As online branding becomes an increasingly significant factor in law firm marketing strategies, so too are lawyers’ online biographies. Legal marketers often assist lawyers in writing their website bios, while also conforming to their firm’s style guidelines regarding consistency, length and content—a nearly impossible task. Some lawyers prefer a mile-long list of client matters and accolades dating back to the 1970s, while other lawyers are hesitant to add any detail that might reference sensitive client matters. So where do you begin?
Legal marketer Larry Bodine shares five tips to writing lawyer website bios as recommended by Chicago-based marketer Doug Stern.
1) Provide assurance. Display case histories.
2) Be brief. 250 words of anything on a law firm web site is plenty.
3) Avoid jargon and business speak.
4) Humanize yourself with a little description of your personal side.
5) Write web-friendly text. Use bullets, subheads and short sentences to make your bio easy to read.
But on a strategic level, how do you decide whether to market lawyers’ vast experience or highlight only their strengths? In a recent article by Adrian Dayton, the law firm marketing columnist for the National Law Journal, he advises against what he calls the “fruit basket” approach in which law firms market their lawyers as go-to service providers in every practice area under the sun.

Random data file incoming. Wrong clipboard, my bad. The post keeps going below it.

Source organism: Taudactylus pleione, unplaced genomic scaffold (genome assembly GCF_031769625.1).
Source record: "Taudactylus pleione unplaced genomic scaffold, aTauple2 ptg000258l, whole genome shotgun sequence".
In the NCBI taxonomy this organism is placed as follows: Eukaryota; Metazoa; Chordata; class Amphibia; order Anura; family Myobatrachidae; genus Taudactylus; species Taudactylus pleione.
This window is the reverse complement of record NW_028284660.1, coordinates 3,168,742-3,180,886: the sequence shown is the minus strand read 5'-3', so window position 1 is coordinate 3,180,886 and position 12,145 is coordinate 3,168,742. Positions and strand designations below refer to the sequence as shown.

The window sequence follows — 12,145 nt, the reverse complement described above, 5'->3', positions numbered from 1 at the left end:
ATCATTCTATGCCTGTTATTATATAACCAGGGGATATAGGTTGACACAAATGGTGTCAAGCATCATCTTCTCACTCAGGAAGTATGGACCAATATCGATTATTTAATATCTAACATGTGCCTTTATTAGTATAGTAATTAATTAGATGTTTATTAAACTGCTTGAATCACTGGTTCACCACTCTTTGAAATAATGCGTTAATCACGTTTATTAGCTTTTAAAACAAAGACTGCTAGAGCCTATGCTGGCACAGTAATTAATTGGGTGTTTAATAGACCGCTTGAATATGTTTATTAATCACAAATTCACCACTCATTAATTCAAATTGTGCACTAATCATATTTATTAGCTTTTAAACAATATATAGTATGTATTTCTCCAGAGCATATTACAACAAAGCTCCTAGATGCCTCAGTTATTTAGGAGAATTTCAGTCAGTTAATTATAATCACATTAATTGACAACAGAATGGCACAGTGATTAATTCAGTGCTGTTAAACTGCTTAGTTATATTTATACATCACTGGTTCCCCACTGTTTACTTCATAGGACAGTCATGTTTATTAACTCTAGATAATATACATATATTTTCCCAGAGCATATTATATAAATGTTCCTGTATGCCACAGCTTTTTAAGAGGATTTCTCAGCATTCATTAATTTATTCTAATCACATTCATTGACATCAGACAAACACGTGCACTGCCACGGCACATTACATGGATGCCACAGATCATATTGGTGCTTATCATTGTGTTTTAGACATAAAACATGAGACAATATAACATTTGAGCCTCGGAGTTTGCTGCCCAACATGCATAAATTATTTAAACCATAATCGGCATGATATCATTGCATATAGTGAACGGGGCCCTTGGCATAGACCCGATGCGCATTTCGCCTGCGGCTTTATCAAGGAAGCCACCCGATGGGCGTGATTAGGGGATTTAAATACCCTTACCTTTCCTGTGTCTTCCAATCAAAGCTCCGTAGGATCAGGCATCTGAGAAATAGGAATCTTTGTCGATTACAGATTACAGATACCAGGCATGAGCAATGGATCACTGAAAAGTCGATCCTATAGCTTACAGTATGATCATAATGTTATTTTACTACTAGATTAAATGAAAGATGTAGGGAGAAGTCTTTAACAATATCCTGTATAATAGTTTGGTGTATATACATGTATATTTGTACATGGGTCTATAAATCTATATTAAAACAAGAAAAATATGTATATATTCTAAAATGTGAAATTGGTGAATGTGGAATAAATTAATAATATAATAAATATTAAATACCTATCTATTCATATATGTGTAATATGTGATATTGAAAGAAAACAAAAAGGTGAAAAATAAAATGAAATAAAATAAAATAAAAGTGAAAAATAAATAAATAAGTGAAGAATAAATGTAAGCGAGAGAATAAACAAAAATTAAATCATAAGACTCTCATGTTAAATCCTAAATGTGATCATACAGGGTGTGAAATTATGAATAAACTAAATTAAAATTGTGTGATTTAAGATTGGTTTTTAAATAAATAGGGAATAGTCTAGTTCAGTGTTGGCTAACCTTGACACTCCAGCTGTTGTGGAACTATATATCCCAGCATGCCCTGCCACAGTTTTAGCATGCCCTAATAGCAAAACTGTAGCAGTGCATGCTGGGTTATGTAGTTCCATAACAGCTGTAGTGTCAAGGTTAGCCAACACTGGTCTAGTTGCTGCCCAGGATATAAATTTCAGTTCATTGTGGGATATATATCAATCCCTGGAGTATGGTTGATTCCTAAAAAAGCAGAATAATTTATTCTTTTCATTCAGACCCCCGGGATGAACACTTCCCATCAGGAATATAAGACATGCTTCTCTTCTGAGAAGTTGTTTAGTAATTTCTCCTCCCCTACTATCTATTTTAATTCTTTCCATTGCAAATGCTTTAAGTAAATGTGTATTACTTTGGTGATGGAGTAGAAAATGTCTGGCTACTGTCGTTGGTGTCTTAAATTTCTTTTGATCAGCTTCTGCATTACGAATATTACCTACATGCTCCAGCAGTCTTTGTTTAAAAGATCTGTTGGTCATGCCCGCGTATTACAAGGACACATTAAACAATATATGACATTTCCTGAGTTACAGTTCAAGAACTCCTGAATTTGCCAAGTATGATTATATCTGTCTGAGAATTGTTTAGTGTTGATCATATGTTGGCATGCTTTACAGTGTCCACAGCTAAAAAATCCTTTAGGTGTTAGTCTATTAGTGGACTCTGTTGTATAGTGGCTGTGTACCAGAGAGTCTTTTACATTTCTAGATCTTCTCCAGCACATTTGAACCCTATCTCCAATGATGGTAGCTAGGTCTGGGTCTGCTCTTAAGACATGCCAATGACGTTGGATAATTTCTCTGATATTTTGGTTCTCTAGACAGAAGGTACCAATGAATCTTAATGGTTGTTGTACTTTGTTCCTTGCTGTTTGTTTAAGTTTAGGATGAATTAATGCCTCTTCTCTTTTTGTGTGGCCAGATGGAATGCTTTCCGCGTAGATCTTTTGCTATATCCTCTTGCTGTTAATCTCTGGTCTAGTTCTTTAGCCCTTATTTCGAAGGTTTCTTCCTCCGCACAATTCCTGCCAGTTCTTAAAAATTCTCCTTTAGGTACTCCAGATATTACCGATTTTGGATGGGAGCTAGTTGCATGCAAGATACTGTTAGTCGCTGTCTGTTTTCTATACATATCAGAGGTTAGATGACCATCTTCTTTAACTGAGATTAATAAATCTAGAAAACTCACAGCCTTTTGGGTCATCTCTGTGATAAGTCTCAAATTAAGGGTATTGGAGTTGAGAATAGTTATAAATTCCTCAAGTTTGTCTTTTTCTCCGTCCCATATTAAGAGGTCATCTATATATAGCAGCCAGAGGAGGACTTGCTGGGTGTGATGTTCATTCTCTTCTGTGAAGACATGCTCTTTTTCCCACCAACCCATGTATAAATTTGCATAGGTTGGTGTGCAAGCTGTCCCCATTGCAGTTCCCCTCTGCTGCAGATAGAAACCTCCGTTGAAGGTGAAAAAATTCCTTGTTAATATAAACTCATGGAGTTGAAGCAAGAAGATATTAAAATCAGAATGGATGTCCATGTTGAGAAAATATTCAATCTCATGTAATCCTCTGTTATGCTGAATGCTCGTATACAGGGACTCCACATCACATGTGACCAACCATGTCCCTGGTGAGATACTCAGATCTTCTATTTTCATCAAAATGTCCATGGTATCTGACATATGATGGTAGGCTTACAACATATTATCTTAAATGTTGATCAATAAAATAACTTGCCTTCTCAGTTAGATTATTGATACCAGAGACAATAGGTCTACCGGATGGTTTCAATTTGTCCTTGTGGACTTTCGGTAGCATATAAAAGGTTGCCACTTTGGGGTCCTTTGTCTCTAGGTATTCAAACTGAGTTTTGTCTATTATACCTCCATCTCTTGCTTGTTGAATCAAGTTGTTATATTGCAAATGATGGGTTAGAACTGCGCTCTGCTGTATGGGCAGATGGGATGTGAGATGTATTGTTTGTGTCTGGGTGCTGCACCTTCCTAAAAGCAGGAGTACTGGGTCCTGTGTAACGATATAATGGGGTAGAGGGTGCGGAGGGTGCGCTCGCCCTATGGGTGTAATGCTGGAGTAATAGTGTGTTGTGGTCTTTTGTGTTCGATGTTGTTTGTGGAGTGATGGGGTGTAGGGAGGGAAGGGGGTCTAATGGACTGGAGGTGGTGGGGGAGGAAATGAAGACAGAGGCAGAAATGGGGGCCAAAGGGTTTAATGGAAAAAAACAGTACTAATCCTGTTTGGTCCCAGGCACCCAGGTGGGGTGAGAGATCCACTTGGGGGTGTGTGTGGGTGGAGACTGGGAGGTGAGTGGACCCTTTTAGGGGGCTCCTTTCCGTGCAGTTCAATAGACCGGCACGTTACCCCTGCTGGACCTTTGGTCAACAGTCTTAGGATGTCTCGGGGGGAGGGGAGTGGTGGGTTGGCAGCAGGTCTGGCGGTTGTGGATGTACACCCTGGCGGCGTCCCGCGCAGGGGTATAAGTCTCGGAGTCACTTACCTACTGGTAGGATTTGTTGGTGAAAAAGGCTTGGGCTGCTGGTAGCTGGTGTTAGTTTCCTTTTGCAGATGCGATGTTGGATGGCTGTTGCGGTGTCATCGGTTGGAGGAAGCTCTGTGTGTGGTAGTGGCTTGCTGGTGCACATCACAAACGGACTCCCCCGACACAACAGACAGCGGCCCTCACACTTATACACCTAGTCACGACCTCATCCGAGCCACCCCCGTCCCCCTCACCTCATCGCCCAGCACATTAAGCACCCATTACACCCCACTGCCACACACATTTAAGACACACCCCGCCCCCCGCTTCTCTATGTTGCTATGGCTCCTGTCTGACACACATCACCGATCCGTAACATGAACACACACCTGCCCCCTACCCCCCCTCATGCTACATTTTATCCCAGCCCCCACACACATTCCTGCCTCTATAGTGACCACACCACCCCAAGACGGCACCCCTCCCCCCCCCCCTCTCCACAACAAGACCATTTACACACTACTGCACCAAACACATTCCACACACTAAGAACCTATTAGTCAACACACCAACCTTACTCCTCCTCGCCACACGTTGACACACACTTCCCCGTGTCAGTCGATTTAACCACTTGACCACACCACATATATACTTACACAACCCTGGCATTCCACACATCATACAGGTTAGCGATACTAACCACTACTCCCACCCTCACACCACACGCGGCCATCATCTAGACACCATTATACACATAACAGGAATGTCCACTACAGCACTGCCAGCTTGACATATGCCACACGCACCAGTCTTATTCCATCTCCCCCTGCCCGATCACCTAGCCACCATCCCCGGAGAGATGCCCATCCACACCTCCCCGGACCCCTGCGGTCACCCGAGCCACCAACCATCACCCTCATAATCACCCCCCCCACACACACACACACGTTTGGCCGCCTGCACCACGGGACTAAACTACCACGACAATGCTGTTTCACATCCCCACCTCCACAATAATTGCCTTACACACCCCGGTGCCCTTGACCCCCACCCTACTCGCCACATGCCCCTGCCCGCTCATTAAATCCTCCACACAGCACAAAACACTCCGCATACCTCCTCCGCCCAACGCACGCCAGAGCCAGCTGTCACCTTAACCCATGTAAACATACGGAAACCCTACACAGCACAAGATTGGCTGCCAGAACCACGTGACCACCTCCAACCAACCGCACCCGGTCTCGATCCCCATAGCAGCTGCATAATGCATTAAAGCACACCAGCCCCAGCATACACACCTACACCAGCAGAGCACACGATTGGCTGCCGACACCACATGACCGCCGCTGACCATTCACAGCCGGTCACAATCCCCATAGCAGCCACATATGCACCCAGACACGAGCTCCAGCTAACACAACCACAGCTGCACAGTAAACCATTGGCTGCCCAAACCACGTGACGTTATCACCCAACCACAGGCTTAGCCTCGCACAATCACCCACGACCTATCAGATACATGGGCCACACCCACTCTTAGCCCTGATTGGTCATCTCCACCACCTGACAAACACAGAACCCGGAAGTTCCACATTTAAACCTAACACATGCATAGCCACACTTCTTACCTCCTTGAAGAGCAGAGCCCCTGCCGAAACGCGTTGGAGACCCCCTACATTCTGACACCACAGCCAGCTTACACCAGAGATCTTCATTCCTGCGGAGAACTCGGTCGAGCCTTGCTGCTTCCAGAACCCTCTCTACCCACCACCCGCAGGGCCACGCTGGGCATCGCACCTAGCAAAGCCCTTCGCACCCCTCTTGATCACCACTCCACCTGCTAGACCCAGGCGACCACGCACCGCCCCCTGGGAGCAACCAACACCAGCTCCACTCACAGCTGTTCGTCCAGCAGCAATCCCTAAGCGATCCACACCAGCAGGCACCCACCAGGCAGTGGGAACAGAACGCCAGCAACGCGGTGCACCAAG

Dayton writes, “Potential clients aren’t searching for a firm that can do it all; they want experts who can solve their unique problems.”
Of course, the dilemma of deciding what details to include can be challenging from a marketing perspective. Dayton notes a common, yet limiting fear of focusing a lawyer’s brand on a particular area. “What if someone is looking for a specific type of transaction, and it isn’t in my list?” “What if one of my real estate clients is turned off by my focus on health care?”
While these concerns are understandable, Dayton cautions that most experienced lawyers have similar lists of client matters, so positioning your lawyers as yet “another list” won’t help them. He asks, “What looks better to a potential client, a list of mergers and acquisitions or that in 2011 you closed the largest merger in the state?”
Highlighting the significance of a few key matters is often more compelling than simply listing endless case wins. The same advice applies to writing successful award submissions, as discussed in a recent blog post.
Dayton assures, however, that lawyers don’t have to do away with the list entirely, but he recommends that it simply come later in the bio.